Hall seems to believe that there are times when it makes sense to lose the customer, that the deal must be beneficial to both parties. That’s what a contract is all about, isn’t it? Mutual benefit? Hall is correct in the sense that there is no contract when there is no agreement between the parties. Just be aware that walking away from the contract enough times will cause your business to evaporate. Satisfied customers often keep their opinions to themselves, but dissatisfied customers tell everyone they know about how awful the company is.
So. . . Do businesses have the right to say “no,” to stick to their guns, to adhere to company policies to a T, to allow CSRs to spout meaningless verbiage from a script? Certainly they do. And then they can spend their time chasing rainbows and other newfangled theories about why business is falling off.
It’s not a mystery. Quit whining and start providing the type of service your customers deserve.
Perhaps Hall is correct in here position that customers tend to be demanding. That, however, is the price of the business being the party that establishes all the rules. If it behooves businesses not to permit customers to walk all over them, I submit to you that customers must take the same approach to businesses.
Ultimately, a business that “stands up for itself” rather than “giving in to unreasonable customer demands” has far more to lose than does the customer.
I like what Hall says about customers receiving better customer service when they treat CSRs with respect. As a manager, it is my wish that this would always happen. But the fact remains that customers do have bad days influenced by factors in their lives that have nothing to do with the transaction at hand. The CSR does not have such a privilege. That is what is known as a “cost of doing business.”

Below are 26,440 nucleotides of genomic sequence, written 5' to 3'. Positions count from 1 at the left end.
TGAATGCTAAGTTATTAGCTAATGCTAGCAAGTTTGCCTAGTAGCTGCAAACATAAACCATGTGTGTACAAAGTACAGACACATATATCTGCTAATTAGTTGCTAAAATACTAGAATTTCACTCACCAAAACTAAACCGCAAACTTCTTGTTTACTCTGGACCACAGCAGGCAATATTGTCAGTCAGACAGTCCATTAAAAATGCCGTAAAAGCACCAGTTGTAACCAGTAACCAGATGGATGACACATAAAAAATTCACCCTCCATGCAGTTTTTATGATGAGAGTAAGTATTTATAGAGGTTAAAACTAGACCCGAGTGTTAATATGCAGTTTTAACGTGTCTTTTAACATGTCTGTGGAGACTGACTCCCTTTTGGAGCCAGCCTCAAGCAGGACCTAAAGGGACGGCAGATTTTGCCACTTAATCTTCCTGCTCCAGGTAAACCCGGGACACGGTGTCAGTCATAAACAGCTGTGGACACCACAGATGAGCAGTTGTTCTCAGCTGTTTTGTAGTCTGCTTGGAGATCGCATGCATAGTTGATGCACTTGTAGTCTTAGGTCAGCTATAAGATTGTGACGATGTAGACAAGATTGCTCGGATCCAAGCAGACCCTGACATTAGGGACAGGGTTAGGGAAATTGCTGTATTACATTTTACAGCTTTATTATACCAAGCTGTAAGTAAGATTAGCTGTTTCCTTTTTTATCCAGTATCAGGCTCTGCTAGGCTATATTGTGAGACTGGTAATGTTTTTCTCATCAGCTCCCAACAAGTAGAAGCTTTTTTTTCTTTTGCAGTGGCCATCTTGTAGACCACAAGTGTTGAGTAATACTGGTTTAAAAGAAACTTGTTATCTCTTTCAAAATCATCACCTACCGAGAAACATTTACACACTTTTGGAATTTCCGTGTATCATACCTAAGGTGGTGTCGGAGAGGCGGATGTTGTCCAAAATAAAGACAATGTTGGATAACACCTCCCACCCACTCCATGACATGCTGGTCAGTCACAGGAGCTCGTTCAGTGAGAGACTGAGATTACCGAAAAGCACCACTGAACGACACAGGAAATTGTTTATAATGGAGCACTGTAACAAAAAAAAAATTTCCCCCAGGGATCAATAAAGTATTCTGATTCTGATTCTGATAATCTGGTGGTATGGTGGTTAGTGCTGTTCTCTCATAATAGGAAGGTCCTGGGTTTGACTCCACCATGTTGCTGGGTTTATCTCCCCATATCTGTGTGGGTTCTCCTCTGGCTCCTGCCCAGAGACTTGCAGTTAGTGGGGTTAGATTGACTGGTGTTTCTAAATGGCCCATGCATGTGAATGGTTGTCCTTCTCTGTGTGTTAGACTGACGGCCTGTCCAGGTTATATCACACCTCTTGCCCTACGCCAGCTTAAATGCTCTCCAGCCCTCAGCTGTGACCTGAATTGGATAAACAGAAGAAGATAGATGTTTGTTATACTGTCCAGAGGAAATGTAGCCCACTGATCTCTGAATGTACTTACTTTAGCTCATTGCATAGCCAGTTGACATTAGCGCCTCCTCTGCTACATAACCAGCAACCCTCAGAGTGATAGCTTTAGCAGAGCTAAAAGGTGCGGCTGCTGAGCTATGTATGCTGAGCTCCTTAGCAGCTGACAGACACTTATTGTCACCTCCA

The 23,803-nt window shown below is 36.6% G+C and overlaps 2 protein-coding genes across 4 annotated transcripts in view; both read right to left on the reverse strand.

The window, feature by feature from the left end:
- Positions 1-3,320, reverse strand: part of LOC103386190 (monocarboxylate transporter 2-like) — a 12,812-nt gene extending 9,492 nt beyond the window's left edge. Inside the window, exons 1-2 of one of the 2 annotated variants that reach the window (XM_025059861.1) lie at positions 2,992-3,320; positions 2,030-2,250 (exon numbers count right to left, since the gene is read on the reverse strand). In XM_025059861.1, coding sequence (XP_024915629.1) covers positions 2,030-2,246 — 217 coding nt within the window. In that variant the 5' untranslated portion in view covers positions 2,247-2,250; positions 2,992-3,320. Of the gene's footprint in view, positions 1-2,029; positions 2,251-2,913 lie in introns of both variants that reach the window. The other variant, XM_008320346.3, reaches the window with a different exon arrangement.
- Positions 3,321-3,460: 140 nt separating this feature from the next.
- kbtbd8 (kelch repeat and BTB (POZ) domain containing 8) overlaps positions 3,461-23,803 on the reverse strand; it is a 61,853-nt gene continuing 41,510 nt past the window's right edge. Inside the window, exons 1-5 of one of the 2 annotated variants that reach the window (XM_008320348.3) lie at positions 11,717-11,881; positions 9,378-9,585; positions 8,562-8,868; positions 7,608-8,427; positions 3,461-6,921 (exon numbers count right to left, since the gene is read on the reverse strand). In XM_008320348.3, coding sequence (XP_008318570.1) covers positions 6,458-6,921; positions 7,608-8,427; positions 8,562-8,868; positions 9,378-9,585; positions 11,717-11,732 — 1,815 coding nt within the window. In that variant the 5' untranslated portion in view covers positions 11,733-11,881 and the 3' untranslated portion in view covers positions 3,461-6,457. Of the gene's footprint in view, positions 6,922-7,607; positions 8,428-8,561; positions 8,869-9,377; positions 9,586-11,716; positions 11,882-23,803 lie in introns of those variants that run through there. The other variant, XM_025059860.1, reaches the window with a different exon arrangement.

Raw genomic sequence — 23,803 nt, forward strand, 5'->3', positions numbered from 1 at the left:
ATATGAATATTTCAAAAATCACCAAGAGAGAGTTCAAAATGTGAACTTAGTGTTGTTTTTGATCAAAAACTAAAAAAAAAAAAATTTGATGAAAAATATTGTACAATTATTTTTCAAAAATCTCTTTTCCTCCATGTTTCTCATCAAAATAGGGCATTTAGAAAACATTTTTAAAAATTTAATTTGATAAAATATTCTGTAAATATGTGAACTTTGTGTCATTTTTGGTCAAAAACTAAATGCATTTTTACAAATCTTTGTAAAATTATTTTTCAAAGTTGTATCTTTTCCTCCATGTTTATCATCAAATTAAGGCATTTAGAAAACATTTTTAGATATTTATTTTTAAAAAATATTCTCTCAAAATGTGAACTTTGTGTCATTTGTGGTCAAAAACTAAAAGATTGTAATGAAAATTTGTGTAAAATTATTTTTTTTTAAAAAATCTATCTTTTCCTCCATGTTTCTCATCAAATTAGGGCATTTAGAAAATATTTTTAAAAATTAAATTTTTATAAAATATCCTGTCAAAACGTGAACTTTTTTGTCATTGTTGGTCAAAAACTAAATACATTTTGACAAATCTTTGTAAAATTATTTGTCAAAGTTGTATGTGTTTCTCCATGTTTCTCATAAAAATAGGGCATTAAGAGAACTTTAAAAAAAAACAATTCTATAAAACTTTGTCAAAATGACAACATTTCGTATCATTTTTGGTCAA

Finding a Route to “Yes”
In her article “Saying NO and Staying Happy,” Hall recounts how she spent a large part of her life allowing herself to be trampled upon by others because she was simply too nice to say “no.” She tells us that she often acceded to requests unwisely. Soon after, she would realize that agreeing was not in her best interest and would wish that she had been sufficiently assertive to turn down the request.
Hall seems so proud that she managed to come up with a polite way of saying “no”: “Thank you but that doesn’t work for me.”
While I applaud Hall’s efforts to stop being a doormat, it seems to go over her head that, however you say it, no is no.
Hall wished to escape a pattern of “putting my own needs aside in order to take care of the needs, wants, or desires of someone else.” While this may be a wise course of action when one feels imposed upon by a neighbor, coworker or Great-Aunt Bedelia, I submit that it has far less validity in the realm of providing excellent customer service.
Although Hall doesn’t specifically mention CSRs in her article, a disappointed customer is unlikely to be a repeat customer no matter how politely you tell him or her “no.”
Often, what the customer is requesting may be beyond the authority of the CSR to provide. In such case, the only hope of satisfying and retaining the customer (short of a supervisor contravening company policy to mollify an upset customer — a course of action that can often be justified, by the way) is for the CSR to get inside the customer’s head. The CSR needs to ask open-ended questions to probe the origin and nature of the problem at a depth beyond the partial information that the customer has provided. It may very well be possible to salvage the contact (and the customer relationship) by pinpointing the true place that things went awry. Frequently, the customer will be satisfied with quite a bit less than he or she initially requested. Customers stewing in their own juices while waiting on hold in a phone queue or in a store line may well exaggerate their sense of being wronged and thus be moved to ask for the world on a platter. You might be surprised to learn that, more than anything else, customers want to be listened to, to be understood and to experience a bit of human empathy. And if you “throw them a bone,” so much the better.
Remember, no matter how polite your CSRs are, “no” is still “no.” Much better is finding a route to “yes.”